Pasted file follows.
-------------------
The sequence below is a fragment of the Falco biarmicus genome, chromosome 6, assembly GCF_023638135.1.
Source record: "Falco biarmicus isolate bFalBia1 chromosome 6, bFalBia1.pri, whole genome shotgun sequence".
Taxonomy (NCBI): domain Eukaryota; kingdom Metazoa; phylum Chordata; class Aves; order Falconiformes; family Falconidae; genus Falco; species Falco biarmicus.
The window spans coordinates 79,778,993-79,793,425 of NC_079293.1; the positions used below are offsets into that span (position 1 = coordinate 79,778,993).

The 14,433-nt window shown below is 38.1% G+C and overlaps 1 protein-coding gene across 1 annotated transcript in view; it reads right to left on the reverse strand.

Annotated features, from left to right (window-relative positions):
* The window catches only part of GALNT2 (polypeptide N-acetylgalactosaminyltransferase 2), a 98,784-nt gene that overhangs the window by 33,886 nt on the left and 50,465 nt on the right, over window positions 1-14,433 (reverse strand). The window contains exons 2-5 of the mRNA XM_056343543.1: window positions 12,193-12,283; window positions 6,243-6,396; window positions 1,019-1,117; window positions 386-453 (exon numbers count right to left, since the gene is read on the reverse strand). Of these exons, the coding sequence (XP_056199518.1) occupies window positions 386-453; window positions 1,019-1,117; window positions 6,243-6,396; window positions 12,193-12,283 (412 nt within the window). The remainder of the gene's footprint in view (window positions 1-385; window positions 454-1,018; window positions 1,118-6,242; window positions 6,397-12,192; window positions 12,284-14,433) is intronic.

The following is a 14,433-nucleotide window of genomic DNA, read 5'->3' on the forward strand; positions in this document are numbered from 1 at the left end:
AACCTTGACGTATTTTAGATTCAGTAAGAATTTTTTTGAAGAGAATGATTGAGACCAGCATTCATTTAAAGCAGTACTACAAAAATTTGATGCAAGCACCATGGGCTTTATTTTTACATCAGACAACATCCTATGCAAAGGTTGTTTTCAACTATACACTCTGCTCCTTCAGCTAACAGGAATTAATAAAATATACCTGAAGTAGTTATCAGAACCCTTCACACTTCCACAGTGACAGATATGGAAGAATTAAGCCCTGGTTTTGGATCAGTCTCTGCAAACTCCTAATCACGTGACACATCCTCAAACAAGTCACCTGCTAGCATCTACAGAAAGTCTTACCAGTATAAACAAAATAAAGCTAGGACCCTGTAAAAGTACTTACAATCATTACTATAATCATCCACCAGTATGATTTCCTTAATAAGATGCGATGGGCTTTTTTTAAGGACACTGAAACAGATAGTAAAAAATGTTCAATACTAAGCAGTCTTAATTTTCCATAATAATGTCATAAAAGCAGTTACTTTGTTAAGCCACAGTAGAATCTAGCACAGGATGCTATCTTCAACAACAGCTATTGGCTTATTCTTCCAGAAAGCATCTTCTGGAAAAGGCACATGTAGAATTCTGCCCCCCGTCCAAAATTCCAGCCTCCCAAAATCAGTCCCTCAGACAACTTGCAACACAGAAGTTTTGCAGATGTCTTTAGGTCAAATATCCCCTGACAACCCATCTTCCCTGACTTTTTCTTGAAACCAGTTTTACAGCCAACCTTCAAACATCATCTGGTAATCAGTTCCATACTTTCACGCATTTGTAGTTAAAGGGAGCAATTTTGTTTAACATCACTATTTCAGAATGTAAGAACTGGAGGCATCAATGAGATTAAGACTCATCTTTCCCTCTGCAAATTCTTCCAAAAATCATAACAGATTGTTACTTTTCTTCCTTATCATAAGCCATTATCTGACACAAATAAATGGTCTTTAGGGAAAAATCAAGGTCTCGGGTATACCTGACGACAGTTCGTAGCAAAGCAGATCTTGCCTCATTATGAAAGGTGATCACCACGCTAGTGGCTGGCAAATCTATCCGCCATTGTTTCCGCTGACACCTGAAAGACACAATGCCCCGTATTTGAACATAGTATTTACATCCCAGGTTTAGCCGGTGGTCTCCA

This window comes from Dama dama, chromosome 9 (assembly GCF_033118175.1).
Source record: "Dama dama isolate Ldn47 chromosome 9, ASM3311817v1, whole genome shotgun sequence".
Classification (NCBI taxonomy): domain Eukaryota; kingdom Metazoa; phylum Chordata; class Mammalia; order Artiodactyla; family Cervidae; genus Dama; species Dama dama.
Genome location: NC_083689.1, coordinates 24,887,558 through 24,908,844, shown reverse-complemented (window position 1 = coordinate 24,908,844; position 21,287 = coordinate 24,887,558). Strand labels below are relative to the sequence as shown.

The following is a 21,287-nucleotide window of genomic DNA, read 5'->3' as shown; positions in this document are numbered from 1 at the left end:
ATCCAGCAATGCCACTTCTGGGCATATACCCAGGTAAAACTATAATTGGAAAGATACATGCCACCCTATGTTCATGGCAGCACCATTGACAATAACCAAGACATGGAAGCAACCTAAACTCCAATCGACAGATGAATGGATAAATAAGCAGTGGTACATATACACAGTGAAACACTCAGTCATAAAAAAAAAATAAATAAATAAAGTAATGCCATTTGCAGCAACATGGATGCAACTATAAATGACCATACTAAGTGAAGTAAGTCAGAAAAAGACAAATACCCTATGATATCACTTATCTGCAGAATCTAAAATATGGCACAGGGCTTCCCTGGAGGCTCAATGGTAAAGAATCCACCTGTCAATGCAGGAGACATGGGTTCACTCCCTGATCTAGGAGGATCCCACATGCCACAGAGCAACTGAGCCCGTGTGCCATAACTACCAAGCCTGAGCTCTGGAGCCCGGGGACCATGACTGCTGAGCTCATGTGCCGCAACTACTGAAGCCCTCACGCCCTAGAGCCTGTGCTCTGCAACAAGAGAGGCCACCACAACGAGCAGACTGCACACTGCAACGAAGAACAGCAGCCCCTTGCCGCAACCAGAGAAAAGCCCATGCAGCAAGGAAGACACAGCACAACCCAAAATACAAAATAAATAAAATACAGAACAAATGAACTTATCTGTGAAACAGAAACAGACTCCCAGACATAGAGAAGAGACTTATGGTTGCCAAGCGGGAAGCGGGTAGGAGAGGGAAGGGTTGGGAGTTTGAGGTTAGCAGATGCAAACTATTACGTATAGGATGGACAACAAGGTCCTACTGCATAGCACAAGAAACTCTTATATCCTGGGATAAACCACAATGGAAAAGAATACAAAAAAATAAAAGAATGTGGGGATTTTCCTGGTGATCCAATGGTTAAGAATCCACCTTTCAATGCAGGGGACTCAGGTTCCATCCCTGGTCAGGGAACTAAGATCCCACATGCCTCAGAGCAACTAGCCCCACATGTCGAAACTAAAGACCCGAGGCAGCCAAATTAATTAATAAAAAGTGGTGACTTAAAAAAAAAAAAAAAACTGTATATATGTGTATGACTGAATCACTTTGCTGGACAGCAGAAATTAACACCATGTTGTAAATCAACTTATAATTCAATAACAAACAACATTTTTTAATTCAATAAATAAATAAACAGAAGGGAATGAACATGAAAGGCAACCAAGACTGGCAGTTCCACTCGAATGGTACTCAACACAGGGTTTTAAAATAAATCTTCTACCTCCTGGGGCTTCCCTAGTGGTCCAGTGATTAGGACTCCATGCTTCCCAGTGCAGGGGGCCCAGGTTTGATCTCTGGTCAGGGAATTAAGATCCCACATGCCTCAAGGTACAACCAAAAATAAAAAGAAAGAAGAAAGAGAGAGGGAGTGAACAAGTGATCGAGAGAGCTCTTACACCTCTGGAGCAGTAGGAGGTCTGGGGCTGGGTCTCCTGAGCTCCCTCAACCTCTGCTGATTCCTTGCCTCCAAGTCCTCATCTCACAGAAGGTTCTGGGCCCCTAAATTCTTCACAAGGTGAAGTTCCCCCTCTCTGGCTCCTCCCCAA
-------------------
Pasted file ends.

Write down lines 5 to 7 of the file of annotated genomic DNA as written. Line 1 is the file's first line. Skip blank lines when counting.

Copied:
The 14,433-nt window shown below is 38.1% G+C and overlaps 1 protein-coding gene across 1 annotated transcript in view; it reads right to left on the reverse strand.

Annotated features, from left to right (window-relative positions):
* The window catches only part of GALNT2 (polypeptide N-acetylgalactosaminyltransferase 2), a 98,784-nt gene that overhangs the window by 33,886 nt on the left and 50,465 nt on the right, over window positions 1-14,433 (reverse strand). The window contains exons 2-5 of the mRNA XM_056343543.1: window positions 12,193-12,283; window positions 6,243-6,396; window positions 1,019-1,117; window positions 386-453 (exon numbers count right to left, since the gene is read on the reverse strand). Of these exons, the coding sequence (XP_056199518.1) occupies window positions 386-453; window positions 1,019-1,117; window positions 6,243-6,396; window positions 12,193-12,283 (412 nt within the window). The remainder of the gene's footprint in view (window positions 1-385; window positions 454-1,018; window positions 1,118-6,242; window positions 6,397-12,192; window positions 12,284-14,433) is intronic.